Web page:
Dr. Pepper said that they’d give a free Soda to all Americans if Guns’n’Roses released their new album this year. They did and the drinks company held up their promise, setting up a website offering a free coupon for 24 hours (if you signed up). They turned a throw away comment to their advantage and this could have been great PR. Only they didn’t predict the volumes that would hit the site, it couldn’t handle the traffic and went down for most of the day. Cue panic extension of the offer, unhappy customers, unhappy Axel Rose, PR disaster and lawyers on the prowl. If only they’d remembered to think about NFRs.

Does enterprise IT know what Google is?

Imagine an investment bank, a trader has a requirement for a tool to screen stocks. The requirement is to select stocks based upon different parameters, so for example find companies with a market capitalisation between a selected range, and a P/E ratio, Dividend Yield and Net Profit Margin between other selected ranges. And maybe the ability to add additional parameters.

Typically the process will be for these requirements to be captured by the Business Analyst who acts as the conduit to the development team. Nowhere is the user interface explicitly referenced – it will almost certainly be articulated in the reality of the current systems; what the BA knows and understands. Despite the iterface being delivered through a browser, the developers are not web developers. Inevitably the finished product will be functionally correct, it meets the requirements, but it will be clunky: select parameters > search > results… because it reflects the requirements as the trader put them “I want to do this and this and this, press a button and get a list back“.

So what are the chances of an internally developed investment bank application looking like Google finance’s Stock Screener? And what would your trader rather have?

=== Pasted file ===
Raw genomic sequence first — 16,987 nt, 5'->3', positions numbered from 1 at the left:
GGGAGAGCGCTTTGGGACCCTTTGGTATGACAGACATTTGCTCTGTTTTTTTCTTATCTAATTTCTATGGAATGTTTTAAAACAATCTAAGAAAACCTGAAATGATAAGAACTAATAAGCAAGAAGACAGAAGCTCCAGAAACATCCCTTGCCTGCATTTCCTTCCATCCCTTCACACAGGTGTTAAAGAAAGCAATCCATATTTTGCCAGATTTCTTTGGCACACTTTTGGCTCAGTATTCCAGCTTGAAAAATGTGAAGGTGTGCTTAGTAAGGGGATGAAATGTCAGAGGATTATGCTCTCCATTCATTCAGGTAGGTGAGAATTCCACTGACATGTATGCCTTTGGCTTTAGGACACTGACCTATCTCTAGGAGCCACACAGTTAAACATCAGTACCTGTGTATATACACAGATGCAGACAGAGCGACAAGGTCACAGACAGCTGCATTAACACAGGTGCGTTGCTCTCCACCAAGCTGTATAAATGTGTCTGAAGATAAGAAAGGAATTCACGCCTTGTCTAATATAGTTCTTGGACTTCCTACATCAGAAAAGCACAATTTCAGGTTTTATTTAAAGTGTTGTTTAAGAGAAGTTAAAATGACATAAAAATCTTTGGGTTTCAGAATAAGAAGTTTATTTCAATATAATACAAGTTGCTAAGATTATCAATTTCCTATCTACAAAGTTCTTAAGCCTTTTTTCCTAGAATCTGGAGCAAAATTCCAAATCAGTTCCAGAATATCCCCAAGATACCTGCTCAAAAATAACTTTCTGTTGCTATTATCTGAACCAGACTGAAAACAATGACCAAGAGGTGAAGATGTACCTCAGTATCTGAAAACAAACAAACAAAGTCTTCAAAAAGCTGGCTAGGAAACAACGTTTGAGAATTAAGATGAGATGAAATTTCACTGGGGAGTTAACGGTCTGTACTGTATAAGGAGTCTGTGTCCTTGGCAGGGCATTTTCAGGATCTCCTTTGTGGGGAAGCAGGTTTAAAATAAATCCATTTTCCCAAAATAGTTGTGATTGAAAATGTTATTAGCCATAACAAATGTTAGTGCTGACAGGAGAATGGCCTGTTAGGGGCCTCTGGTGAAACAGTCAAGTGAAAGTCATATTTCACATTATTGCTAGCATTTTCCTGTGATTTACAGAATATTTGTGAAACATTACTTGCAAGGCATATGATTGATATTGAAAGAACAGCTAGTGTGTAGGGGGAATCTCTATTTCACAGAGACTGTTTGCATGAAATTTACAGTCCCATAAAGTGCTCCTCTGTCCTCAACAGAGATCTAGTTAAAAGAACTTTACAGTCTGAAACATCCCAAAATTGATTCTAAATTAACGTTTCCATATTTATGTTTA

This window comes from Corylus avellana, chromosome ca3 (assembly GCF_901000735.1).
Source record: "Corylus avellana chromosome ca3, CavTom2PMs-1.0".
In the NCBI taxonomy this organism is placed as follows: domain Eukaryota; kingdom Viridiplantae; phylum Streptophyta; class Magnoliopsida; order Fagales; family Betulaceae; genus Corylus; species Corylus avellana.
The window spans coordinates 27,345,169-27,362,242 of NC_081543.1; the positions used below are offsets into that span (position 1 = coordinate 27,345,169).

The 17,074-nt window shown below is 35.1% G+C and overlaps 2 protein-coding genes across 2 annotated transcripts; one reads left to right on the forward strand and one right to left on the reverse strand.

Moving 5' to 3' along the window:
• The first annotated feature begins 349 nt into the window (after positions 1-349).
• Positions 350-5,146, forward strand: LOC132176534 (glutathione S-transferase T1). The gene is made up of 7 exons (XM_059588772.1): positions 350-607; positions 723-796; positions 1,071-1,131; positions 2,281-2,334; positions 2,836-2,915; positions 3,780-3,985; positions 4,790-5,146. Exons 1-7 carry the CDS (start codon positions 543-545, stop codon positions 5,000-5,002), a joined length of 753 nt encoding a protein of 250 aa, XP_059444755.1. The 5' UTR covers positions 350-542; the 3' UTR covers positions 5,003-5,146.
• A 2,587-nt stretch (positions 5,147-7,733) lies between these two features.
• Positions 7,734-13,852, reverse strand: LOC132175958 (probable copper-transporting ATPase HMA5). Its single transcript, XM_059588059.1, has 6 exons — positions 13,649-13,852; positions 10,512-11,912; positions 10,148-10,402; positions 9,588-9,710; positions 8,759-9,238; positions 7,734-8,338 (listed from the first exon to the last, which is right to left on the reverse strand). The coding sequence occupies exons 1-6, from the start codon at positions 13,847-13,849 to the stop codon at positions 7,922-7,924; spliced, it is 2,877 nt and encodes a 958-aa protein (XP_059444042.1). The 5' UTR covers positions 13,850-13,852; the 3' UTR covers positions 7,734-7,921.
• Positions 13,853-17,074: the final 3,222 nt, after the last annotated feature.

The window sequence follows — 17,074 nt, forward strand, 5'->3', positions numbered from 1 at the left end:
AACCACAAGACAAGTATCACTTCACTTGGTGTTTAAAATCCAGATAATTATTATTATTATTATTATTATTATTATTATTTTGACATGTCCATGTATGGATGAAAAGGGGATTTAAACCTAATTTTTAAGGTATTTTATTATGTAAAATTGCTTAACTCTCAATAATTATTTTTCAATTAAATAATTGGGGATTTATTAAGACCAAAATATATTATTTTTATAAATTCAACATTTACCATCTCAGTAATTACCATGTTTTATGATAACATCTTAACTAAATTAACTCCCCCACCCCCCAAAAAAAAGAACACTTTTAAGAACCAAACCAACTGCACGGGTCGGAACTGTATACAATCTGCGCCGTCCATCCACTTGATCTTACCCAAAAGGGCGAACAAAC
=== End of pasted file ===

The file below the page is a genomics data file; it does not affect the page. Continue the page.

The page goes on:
The best CIOs don’t care about IT

One of the (many) things about ThoughtWorks developers is that, whilst they are passionate about technology, (and will happily argue for hours amongst themselves about the relative merits of REST over SOAP or ruby on rails over django), more often than not when they start a conversation with a client, technology will be at the back of their mind. I think it is safe to say that generally the primary driver in the ThoughtWorks mind is business value:

  • Why are we building this application?
  • What are the business objectives?
  • What will deliver the greatest value in the shortest timeframe?

Once the requirements of the business are understood, and framed in terms of their business value, then (and only then) should we turn to the technology. This can often be a challenging message; IT professionals like to think in terms of architecture and platforms, yet often these constrain the ability to truly deliver what the busines really needs.

The development team may be a Java shop and only does Java, yet the end users live in a world of Microsoft. So what happens – IT develop user interfaces that expose data in a web browser only for the business users to copy and paste it into the tools of their trade – Microsoft Office. And because IT only do Java that’s the way it has to be.

Value is lost in this thinking. It is easy to argue on the cost to expand the team requiring new skills by introducing .net into the architecture. But what is the cost to the business of time spent through inefficient work practices? All to often IT is an end unto itself, rather than the means. IT needs to remember it only exists to enable organisations. The most refreshing CIOs are those that recognise this. Those who focus upon delivering business value and question every big decision – what value is this giving to the whole organisation rather than thinking in terms of their IT silo. In fact, the sort of way that ThoughtWorkers think.